"The bill is not written specifically about Saudi Arabia or the 9/11 attacks. As it is currently drafted, it could be invoked to allow suits against states for international terrorism that causes harm to U.S. plaintiffs, even when the U.S. government does not consider that state to be a sponsor of terrorism. For example, could Palestinian-Americans try to use JASTA to sue Israel in the United States? Language in the bill could cut both ways. A ton of problems could prevent those suits from going anywhere, but the plaintiffs could try," Stephen I. Vladeck said in this CFR interview.
"The bill succeeded not with significant congressional debate or intense pressure from voters, but rather through the sheer will of the victims’ families, who seized on the 15th anniversary of the attack and an election year to lean on members of Congress. That effort was aided by lawmakers’ waning patience with the kingdom in recent years," Jennifer Steinhauer, Mark Mazzetti, and Julie Hirschfeld Davis write for the New York Times.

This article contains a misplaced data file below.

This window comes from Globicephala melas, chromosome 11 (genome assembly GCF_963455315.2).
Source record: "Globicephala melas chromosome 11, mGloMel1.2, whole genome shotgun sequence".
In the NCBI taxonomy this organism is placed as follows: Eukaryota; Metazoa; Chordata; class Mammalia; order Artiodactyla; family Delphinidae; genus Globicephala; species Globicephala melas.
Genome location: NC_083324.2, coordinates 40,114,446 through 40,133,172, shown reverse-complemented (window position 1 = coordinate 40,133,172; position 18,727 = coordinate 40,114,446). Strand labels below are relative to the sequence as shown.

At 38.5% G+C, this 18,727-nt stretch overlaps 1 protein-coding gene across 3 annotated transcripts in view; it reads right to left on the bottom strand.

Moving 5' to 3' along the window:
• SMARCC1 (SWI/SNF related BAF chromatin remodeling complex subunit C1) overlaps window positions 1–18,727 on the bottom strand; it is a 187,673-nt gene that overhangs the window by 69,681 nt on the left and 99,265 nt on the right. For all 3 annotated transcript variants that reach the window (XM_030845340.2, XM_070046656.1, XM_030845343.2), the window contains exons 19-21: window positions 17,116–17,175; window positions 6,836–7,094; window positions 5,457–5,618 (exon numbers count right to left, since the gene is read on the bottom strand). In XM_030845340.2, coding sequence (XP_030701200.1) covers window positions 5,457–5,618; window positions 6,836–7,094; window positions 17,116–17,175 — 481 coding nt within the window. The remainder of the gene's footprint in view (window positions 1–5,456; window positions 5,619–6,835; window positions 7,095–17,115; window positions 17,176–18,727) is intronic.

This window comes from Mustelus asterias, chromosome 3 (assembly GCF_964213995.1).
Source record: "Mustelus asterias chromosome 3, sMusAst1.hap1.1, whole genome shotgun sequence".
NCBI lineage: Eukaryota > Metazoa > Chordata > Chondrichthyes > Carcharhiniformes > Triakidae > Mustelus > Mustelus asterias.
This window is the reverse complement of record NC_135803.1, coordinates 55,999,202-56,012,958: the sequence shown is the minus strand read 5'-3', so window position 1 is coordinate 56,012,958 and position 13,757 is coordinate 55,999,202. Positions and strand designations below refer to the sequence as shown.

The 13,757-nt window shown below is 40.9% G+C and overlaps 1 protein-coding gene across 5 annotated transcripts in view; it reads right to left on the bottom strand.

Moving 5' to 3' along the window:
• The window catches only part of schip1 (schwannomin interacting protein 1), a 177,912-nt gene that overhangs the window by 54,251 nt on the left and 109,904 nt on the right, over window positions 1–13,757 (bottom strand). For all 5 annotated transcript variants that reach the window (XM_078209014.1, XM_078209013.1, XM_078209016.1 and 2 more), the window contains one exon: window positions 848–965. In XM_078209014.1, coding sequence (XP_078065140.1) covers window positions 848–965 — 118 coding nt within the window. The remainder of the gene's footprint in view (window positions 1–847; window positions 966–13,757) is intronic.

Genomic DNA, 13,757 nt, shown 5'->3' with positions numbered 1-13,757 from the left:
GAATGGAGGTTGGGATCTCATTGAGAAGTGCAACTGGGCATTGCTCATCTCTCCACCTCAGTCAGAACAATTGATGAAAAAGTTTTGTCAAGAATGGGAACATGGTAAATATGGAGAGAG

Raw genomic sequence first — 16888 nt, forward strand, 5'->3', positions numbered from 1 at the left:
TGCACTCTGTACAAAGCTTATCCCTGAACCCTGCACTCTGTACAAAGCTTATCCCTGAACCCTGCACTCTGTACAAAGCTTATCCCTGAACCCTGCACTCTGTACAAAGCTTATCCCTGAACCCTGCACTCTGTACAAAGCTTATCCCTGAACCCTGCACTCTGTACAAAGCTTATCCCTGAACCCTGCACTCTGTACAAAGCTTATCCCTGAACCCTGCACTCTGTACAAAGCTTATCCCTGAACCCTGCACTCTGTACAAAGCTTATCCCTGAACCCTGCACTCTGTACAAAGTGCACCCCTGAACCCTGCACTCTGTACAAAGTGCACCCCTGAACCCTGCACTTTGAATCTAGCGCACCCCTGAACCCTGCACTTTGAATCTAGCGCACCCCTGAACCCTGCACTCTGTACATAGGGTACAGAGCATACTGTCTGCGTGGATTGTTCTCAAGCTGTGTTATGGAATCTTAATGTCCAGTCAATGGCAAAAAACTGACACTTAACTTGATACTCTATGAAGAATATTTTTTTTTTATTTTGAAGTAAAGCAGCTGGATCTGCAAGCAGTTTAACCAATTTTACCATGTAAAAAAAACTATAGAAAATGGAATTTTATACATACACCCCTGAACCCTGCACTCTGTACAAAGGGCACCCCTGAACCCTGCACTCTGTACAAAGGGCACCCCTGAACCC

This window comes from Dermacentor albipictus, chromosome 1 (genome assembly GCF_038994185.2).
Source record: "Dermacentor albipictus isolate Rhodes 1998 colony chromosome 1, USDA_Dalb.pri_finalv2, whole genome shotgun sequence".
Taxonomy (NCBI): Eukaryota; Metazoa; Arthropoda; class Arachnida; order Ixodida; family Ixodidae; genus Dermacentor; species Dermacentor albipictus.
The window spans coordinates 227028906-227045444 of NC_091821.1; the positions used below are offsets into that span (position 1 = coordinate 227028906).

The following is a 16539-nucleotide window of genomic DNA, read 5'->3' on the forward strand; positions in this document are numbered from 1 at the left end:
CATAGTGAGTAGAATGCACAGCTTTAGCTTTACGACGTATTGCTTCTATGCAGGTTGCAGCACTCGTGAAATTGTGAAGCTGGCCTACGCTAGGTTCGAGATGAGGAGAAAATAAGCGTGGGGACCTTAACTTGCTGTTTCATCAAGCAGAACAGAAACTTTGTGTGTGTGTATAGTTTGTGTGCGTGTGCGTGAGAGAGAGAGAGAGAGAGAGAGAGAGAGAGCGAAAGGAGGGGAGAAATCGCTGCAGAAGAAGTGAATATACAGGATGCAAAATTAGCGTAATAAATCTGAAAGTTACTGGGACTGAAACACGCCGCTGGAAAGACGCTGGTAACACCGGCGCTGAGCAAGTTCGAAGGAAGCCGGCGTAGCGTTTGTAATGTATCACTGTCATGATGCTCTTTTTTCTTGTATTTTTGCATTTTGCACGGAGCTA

"The 9/11 families strongly believe this is a legalistic way of saying that America places its diplomatic relationship with Saudi Arabia above justice for American citizens. The European Union has backed up the Obama administration in its decision, as have an array of top national-security officials from Republican and Democratic administrations. ... In the end, however, all of the lobbying from the 9/11 families, and the millions of dollars spent by the Saudis in return, obscure an important fact about JASTA: the legislation is far more symbolic than anything else. Any teeth the bill had were taken out when senators amended the legislation to make it more palatable to the Obama administration," Daniel D. Depetris writes for the American Conservative.